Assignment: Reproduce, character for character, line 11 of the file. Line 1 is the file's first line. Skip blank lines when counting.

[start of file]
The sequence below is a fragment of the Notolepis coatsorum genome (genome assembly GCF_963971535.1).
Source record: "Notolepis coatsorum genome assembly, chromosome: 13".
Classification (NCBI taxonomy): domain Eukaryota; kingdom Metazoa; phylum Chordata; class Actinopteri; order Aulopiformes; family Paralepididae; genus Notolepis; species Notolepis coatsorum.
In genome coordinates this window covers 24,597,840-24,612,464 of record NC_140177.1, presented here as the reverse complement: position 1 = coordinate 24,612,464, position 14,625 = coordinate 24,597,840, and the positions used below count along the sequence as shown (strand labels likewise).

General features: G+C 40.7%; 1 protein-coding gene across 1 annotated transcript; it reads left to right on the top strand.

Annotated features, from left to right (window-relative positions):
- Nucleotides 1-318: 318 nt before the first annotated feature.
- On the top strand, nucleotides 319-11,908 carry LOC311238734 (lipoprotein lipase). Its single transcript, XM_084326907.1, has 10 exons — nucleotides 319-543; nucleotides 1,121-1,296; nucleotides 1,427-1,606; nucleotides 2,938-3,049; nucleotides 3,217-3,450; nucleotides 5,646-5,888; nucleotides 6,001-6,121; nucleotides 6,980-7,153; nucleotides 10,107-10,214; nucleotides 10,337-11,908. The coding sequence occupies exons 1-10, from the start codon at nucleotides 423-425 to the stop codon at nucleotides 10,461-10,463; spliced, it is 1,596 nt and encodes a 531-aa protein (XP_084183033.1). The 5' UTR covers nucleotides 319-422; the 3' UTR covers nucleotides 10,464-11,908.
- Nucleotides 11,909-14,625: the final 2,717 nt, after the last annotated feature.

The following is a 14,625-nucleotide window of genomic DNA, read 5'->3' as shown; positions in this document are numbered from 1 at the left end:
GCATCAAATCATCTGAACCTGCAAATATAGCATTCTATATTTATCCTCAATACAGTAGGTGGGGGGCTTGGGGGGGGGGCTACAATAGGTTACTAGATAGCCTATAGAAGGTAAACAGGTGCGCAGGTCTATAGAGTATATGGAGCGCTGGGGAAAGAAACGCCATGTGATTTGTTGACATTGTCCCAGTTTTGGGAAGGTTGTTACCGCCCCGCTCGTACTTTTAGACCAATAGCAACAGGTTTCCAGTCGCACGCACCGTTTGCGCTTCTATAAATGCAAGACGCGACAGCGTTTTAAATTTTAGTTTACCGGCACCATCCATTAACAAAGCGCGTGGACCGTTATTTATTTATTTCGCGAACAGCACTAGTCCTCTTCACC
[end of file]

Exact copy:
GCATCAAATCATCTGAACCTGCAAATATAGCATTCTATATTTATCCTCAATACAGTAGGTGGGGGGCTTGGGGGGGGGGCTACAATAGGTTACTAGATAGCCTATAGAAGGTAAACAGGTGCGCAGGTCTATAGAGTATATGGAGCGCTGGGGAAAGAAACGCCATGTGATTTGTTGACATTGTCCCAGTTTTGGGAAGGTTGTTACCGCCCCGCTCGTACTTTTAGACCAATAGCAACAGGTTTCCAGTCGCACGCACCGTTTGCGCTTCTATAAATGCAAGACGCGACAGCGTTTTAAATTTTAGTTTACCGGCACCATCCATTAACAAAGCGCGTGGACCGTTATTTATTTATTTCGCGAACAGCACTAGTCCTCTTCACC